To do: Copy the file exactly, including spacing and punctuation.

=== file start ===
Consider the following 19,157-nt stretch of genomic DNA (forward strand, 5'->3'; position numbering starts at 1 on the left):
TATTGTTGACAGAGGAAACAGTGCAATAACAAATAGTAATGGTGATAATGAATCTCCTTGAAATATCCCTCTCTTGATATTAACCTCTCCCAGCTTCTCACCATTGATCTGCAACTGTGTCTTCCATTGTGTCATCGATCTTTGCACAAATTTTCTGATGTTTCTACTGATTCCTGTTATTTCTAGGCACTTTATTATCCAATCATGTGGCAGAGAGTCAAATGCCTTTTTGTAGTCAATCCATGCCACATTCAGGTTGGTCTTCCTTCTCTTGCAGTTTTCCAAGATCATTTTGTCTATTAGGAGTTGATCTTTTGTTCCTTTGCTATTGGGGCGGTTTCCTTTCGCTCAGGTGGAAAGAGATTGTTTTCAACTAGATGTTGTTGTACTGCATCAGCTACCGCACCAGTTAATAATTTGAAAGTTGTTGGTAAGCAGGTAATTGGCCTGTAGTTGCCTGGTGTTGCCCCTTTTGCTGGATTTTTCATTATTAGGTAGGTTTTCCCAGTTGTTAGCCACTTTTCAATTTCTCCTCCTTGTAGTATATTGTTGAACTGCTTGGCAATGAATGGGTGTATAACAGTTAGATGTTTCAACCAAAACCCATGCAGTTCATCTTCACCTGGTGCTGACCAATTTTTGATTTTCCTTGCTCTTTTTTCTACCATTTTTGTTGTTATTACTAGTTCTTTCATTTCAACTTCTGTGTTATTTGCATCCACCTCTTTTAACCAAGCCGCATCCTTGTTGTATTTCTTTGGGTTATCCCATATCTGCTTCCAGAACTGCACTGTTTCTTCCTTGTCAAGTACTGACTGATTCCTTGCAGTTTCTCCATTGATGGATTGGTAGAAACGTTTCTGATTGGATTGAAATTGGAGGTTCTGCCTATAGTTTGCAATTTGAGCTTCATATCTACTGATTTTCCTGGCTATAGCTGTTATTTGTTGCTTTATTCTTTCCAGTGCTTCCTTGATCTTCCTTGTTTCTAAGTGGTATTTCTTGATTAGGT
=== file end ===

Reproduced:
Consider the following 19,157-nt stretch of genomic DNA (forward strand, 5'->3'; position numbering starts at 1 on the left):
TATTGTTGACAGAGGAAACAGTGCAATAACAAATAGTAATGGTGATAATGAATCTCCTTGAAATATCCCTCTCTTGATATTAACCTCTCCCAGCTTCTCACCATTGATCTGCAACTGTGTCTTCCATTGTGTCATCGATCTTTGCACAAATTTTCTGATGTTTCTACTGATTCCTGTTATTTCTAGGCACTTTATTATCCAATCATGTGGCAGAGAGTCAAATGCCTTTTTGTAGTCAATCCATGCCACATTCAGGTTGGTCTTCCTTCTCTTGCAGTTTTCCAAGATCATTTTGTCTATTAGGAGTTGATCTTTTGTTCCTTTGCTATTGGGGCGGTTTCCTTTCGCTCAGGTGGAAAGAGATTGTTTTCAACTAGATGTTGTTGTACTGCATCAGCTACCGCACCAGTTAATAATTTGAAAGTTGTTGGTAAGCAGGTAATTGGCCTGTAGTTGCCTGGTGTTGCCCCTTTTGCTGGATTTTTCATTATTAGGTAGGTTTTCCCAGTTGTTAGCCACTTTTCAATTTCTCCTCCTTGTAGTATATTGTTGAACTGCTTGGCAATGAATGGGTGTATAACAGTTAGATGTTTCAACCAAAACCCATGCAGTTCATCTTCACCTGGTGCTGACCAATTTTTGATTTTCCTTGCTCTTTTTTCTACCATTTTTGTTGTTATTACTAGTTCTTTCATTTCAACTTCTGTGTTATTTGCATCCACCTCTTTTAACCAAGCCGCATCCTTGTTGTATTTCTTTGGGTTATCCCATATCTGCTTCCAGAACTGCACTGTTTCTTCCTTGTCAAGTACTGACTGATTCCTTGCAGTTTCTCCATTGATGGATTGGTAGAAACGTTTCTGATTGGATTGAAATTGGAGGTTCTGCCTATAGTTTGCAATTTGAGCTTCATATCTACTGATTTTCCTGGCTATAGCTGTTATTTGTTGCTTTATTCTTTCCAGTGCTTCCTTGATCTTCCTTGTTTCTAAGTGGTATTTCTTGATTAGGT